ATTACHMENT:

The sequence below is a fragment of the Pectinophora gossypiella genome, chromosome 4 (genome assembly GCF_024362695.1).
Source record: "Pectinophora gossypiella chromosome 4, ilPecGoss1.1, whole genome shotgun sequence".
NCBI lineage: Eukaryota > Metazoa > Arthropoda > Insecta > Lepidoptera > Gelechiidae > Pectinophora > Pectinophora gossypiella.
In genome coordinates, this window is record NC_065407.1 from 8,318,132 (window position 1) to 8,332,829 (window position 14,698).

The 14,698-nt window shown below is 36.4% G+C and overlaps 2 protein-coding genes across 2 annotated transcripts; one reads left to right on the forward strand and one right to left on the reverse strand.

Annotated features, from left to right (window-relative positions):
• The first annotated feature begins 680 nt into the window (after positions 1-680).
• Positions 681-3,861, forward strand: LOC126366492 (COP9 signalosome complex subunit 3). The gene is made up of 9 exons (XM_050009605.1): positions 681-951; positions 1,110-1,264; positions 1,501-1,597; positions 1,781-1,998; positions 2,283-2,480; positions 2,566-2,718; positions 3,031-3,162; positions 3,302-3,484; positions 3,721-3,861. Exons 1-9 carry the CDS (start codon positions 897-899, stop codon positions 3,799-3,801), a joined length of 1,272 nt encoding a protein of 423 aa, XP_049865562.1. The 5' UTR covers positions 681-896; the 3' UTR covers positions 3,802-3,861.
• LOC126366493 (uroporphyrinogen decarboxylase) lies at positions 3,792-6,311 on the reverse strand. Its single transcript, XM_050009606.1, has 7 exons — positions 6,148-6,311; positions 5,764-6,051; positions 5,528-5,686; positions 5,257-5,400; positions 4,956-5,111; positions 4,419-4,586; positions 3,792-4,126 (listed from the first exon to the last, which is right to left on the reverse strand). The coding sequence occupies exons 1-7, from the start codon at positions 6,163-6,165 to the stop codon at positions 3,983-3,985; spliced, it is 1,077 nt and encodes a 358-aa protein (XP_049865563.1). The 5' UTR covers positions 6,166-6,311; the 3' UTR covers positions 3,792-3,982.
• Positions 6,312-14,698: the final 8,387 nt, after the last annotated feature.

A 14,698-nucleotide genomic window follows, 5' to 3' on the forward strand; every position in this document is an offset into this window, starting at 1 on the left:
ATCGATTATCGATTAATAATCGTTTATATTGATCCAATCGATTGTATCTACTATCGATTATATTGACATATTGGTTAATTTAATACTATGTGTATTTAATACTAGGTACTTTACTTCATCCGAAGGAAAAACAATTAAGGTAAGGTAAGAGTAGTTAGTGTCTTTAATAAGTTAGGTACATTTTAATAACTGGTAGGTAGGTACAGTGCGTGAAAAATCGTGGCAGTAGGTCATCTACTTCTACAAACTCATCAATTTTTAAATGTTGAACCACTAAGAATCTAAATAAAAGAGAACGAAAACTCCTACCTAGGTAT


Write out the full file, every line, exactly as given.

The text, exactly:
The sequence below is a fragment of the Pectinophora gossypiella genome, chromosome 4 (genome assembly GCF_024362695.1).
Source record: "Pectinophora gossypiella chromosome 4, ilPecGoss1.1, whole genome shotgun sequence".
NCBI lineage: Eukaryota > Metazoa > Arthropoda > Insecta > Lepidoptera > Gelechiidae > Pectinophora > Pectinophora gossypiella.
In genome coordinates, this window is record NC_065407.1 from 8,318,132 (window position 1) to 8,332,829 (window position 14,698).

The 14,698-nt window shown below is 36.4% G+C and overlaps 2 protein-coding genes across 2 annotated transcripts; one reads left to right on the forward strand and one right to left on the reverse strand.

Annotated features, from left to right (window-relative positions):
• The first annotated feature begins 680 nt into the window (after positions 1-680).
• Positions 681-3,861, forward strand: LOC126366492 (COP9 signalosome complex subunit 3). The gene is made up of 9 exons (XM_050009605.1): positions 681-951; positions 1,110-1,264; positions 1,501-1,597; positions 1,781-1,998; positions 2,283-2,480; positions 2,566-2,718; positions 3,031-3,162; positions 3,302-3,484; positions 3,721-3,861. Exons 1-9 carry the CDS (start codon positions 897-899, stop codon positions 3,799-3,801), a joined length of 1,272 nt encoding a protein of 423 aa, XP_049865562.1. The 5' UTR covers positions 681-896; the 3' UTR covers positions 3,802-3,861.
• LOC126366493 (uroporphyrinogen decarboxylase) lies at positions 3,792-6,311 on the reverse strand. Its single transcript, XM_050009606.1, has 7 exons — positions 6,148-6,311; positions 5,764-6,051; positions 5,528-5,686; positions 5,257-5,400; positions 4,956-5,111; positions 4,419-4,586; positions 3,792-4,126 (listed from the first exon to the last, which is right to left on the reverse strand). The coding sequence occupies exons 1-7, from the start codon at positions 6,163-6,165 to the stop codon at positions 3,983-3,985; spliced, it is 1,077 nt and encodes a 358-aa protein (XP_049865563.1). The 5' UTR covers positions 6,166-6,311; the 3' UTR covers positions 3,792-3,982.
• Positions 6,312-14,698: the final 8,387 nt, after the last annotated feature.

A 14,698-nucleotide genomic window follows, 5' to 3' on the forward strand; every position in this document is an offset into this window, starting at 1 on the left:
ATCGATTATCGATTAATAATCGTTTATATTGATCCAATCGATTGTATCTACTATCGATTATATTGACATATTGGTTAATTTAATACTATGTGTATTTAATACTAGGTACTTTACTTCATCCGAAGGAAAAACAATTAAGGTAAGGTAAGAGTAGTTAGTGTCTTTAATAAGTTAGGTACATTTTAATAACTGGTAGGTAGGTACAGTGCGTGAAAAATCGTGGCAGTAGGTCATCTACTTCTACAAACTCATCAATTTTTAAATGTTGAACCACTAAGAATCTAAATAAAAGAGAACGAAAACTCCTACCTAGGTAT